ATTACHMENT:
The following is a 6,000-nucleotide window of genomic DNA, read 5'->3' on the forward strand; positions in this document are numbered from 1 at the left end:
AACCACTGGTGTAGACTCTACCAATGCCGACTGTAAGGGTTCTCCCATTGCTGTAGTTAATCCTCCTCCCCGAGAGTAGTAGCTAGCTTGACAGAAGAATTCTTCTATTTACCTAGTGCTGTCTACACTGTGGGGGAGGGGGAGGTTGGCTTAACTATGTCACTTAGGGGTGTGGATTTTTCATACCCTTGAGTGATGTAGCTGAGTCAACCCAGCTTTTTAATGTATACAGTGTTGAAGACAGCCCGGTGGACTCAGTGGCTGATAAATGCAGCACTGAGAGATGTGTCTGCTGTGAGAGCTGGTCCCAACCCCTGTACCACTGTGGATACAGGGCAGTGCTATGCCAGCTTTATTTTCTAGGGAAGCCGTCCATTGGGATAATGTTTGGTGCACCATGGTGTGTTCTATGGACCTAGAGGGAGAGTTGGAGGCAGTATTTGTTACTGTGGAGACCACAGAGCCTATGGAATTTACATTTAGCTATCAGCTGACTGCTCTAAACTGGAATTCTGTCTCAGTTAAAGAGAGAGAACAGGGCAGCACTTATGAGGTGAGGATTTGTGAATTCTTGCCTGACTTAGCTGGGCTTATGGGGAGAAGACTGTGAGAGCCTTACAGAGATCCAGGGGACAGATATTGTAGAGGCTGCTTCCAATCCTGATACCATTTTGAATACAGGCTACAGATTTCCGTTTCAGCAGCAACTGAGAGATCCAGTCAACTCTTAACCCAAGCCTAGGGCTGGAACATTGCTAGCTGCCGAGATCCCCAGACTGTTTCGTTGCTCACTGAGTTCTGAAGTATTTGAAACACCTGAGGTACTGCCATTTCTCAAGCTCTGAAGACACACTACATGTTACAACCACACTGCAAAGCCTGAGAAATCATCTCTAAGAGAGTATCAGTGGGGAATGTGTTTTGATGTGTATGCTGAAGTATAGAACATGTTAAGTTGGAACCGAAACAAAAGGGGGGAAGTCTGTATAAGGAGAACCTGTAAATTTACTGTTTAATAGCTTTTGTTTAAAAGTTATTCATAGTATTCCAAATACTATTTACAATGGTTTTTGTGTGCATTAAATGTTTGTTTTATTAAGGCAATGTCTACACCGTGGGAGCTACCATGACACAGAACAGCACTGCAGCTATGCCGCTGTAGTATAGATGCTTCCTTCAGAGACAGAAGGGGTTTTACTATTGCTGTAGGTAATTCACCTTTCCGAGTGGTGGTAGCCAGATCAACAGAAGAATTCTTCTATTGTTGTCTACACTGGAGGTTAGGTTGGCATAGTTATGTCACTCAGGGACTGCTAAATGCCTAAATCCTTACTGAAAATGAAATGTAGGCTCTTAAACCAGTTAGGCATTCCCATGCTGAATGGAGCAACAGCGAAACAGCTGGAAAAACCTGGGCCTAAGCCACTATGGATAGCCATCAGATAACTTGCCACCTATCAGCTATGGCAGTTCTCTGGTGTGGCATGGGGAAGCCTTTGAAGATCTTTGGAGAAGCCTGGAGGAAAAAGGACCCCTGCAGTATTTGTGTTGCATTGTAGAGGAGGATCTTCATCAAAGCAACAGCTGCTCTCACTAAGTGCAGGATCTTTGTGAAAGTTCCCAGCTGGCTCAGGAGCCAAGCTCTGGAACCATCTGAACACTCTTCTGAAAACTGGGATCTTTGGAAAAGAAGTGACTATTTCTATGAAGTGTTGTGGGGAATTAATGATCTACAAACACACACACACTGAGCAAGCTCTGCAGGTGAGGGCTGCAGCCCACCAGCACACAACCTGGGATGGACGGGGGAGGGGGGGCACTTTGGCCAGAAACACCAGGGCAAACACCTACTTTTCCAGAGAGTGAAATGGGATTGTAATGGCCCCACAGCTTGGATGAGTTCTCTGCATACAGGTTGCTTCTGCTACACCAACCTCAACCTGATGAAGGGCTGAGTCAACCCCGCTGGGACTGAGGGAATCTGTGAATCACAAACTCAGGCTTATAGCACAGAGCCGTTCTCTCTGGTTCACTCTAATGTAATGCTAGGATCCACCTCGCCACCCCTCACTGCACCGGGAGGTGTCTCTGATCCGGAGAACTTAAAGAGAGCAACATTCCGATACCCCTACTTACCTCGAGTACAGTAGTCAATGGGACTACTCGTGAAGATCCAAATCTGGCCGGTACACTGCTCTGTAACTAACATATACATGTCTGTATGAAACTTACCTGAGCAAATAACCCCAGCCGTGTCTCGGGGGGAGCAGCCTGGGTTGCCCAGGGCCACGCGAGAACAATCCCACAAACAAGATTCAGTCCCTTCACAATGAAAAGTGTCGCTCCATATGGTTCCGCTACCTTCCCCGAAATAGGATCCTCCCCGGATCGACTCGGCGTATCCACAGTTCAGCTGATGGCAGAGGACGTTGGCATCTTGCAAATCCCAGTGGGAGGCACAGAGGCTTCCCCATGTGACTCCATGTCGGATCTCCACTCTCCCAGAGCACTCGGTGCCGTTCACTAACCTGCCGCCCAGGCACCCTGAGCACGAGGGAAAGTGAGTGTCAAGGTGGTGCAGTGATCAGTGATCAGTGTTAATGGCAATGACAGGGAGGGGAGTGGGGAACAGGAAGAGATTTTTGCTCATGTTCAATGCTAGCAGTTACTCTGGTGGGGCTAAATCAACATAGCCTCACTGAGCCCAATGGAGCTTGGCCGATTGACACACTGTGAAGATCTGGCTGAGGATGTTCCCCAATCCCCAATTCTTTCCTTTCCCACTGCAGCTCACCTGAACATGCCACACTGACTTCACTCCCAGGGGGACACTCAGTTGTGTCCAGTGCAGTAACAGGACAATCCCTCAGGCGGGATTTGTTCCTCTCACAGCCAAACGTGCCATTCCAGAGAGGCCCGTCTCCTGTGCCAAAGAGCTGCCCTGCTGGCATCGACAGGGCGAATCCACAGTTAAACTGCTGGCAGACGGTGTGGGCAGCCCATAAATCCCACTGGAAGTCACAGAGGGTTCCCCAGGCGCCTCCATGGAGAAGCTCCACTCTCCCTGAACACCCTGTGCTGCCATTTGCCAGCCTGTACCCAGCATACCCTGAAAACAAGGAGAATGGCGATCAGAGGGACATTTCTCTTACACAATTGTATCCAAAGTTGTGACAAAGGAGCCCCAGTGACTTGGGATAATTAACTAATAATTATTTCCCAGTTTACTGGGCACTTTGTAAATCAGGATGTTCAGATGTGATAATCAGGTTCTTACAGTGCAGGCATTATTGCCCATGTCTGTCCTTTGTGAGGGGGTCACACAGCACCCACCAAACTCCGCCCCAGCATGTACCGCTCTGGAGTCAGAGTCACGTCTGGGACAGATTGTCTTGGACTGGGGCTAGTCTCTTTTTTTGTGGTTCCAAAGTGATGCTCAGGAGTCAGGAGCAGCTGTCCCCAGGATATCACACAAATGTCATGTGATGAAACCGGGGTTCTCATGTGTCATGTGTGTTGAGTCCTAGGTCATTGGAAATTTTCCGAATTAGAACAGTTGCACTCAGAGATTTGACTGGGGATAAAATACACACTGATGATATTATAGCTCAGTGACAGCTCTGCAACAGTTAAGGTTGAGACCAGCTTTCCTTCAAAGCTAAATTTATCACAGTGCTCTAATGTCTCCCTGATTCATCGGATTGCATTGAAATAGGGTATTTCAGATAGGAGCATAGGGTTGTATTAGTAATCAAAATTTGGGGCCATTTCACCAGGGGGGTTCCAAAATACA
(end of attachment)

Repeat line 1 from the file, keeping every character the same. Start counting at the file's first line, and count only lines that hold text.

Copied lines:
The following is a 6,000-nucleotide window of genomic DNA, read 5'->3' on the forward strand; positions in this document are numbered from 1 at the left end: